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What motivates bandwagon voting behavior: Altruism or a desire to win?

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  • Morton, Rebecca B.
  • Ou, Kai

Abstract

This paper surveys the literature on psychological and strategic mental processes of bandwagon behavior, discusses the literature of bandwagon behavior in the context of the two different types, bandwagon vote choices and bandwagon abstention effects, and examines the rationality of other-regarding bandwagon vote choices. Key experimental results are reported to investigate the extent that bandwagon behavior can be explained by other-regarding preferences in contrast to a psychological desire to simply support a winner. We find support for purely psychological non-other-regarding bandwagon behavior but primarily when subjects have information about the distribution of voter choices in previous elections but individual choices are private. Interestingly, when voting is public this type of bandwagon behavior disappears and bandwagon behavior that could be other-regrading is much higher. Given that observability increases other-regarding behavior in other contexts, our results suggest that some of the observed bandwagon behavior may be explained by other-regarding preferences as well.

Suggested Citation

  • Morton, Rebecca B. & Ou, Kai, 2015. "What motivates bandwagon voting behavior: Altruism or a desire to win?," European Journal of Political Economy, Elsevier, vol. 40(PB), pages 224-241.
  • Handle: RePEc:eee:poleco:v:40:y:2015:i:pb:p:224-241
    DOI: 10.1016/j.ejpoleco.2015.04.009
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    References listed on IDEAS

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    Citations

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    Cited by:

    1. Bernado Moreno & María del Pino Ramos-Sosa & Ismael Rodríguez-Lara, 2016. "Conformity, information and truthful voting," Working Papers 2016-01, Universidad de Málaga, Department of Economic Theory, Málaga Economic Theory Research Center.
    2. Baghdasaryan, Vardan & Iannantuoni, Giovanna & Maggian, Valeria, 2019. "Electoral fraud and voter turnout: An experimental study," European Journal of Political Economy, Elsevier, vol. 58(C), pages 203-219.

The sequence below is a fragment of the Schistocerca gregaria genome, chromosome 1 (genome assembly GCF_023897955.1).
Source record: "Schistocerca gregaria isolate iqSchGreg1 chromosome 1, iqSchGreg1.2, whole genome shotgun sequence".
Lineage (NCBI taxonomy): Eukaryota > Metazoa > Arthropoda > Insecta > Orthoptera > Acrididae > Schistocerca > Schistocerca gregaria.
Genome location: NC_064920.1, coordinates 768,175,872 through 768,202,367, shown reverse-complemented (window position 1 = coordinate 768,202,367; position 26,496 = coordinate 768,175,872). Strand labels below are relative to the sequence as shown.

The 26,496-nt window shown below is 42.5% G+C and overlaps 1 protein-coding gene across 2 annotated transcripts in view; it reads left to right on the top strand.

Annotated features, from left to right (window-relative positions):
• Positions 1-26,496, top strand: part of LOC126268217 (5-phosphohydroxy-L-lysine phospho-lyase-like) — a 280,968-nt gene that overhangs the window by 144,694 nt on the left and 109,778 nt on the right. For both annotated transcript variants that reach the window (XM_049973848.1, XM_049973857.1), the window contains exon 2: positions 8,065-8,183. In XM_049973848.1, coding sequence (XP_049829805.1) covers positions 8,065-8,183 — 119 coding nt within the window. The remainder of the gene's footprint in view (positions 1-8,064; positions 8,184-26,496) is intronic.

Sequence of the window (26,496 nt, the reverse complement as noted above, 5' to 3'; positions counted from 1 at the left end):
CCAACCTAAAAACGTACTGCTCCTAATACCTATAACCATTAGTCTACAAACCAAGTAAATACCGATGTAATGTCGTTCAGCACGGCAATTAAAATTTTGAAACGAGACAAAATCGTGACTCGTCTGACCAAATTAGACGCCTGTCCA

3. repec:kap:pubcho:v:172:y:2017:i:3:d:10.1007_s11127-017-0457-5 is not listed on IDEAS
    4. Arenas, Andreu, 2016. "Sticky votes," Journal of Economic Behavior & Organization, Elsevier, vol. 132(PA), pages 12-25.
    5. Roberto Ramos & Carlos Sanz, 2018. "Backing the incumbent in difficult times: the electoral impact of wildfires," Working Papers 1810, Banco de España;Working Papers Homepage.
    6. repec:spr:sochwe:v:53:y:2019:i:2:d:10.1007_s00355-019-01182-w is not listed on IDEAS
    7. Marco Faravelli & Kenan Kalayci & Carlos Pimienta, 2017. "Costly Voting: A Large-scale Real Effort Experiment," Discussion Papers 2017-16, School of Economics, The University of New South Wales.
    8. Bernardo Moreno & María del Pino Ramos-Sosa & Ismael Rodriguez-Lara, 2019. "Conformity and truthful voting under different voting rules," Social Choice and Welfare, Springer;The Society for Social Choice and Welfare, vol. 53(2), pages 261-282, August.

    More about this item

    Keywords

    Bandwagon behavior; Majority voting; Other-regarding voting; Secret ballots;

    JEL classification:

    • A13 - General Economics and Teaching - - General Economics - - - Relation of Economics to Social Values
    • C90 - Mathematical and Quantitative Methods - - Design of Experiments - - - General
    • D72 - Microeconomics - - Analysis of Collective Decision-Making - - - Political Processes: Rent-seeking, Lobbying, Elections, Legislatures, and Voting Behavior
    • D83 - Microeconomics - - Information, Knowledge, and Uncertainty - - - Search; Learning; Information and Knowledge; Communication; Belief; Unawareness

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